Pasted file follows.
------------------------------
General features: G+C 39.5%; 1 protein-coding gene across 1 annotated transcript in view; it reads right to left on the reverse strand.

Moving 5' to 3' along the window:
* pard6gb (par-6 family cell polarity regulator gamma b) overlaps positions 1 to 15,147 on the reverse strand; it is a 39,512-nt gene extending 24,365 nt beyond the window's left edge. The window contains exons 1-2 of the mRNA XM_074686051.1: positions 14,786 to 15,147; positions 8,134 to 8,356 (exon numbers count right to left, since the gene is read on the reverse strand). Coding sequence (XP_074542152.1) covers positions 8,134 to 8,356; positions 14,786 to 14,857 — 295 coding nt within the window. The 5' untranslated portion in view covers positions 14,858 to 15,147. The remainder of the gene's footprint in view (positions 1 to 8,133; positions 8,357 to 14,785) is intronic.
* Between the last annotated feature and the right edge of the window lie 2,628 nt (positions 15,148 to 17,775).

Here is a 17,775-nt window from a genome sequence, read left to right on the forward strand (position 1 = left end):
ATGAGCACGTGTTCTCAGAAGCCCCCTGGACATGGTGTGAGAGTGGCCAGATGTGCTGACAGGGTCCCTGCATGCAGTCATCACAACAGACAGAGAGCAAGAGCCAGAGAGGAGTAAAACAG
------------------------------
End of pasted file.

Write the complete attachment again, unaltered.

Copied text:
General features: G+C 39.5%; 1 protein-coding gene across 1 annotated transcript in view; it reads right to left on the reverse strand.

Moving 5' to 3' along the window:
* pard6gb (par-6 family cell polarity regulator gamma b) overlaps positions 1 to 15,147 on the reverse strand; it is a 39,512-nt gene extending 24,365 nt beyond the window's left edge. The window contains exons 1-2 of the mRNA XM_074686051.1: positions 14,786 to 15,147; positions 8,134 to 8,356 (exon numbers count right to left, since the gene is read on the reverse strand). Coding sequence (XP_074542152.1) covers positions 8,134 to 8,356; positions 14,786 to 14,857 — 295 coding nt within the window. The 5' untranslated portion in view covers positions 14,858 to 15,147. The remainder of the gene's footprint in view (positions 1 to 8,133; positions 8,357 to 14,785) is intronic.
* Between the last annotated feature and the right edge of the window lie 2,628 nt (positions 15,148 to 17,775).

Here is a 17,775-nt window from a genome sequence, read left to right on the forward strand (position 1 = left end):
ATGAGCACGTGTTCTCAGAAGCCCCCTGGACATGGTGTGAGAGTGGCCAGATGTGCTGACAGGGTCCCTGCATGCAGTCATCACAACAGACAGAGAGCAAGAGCCAGAGAGGAGTAAAACAG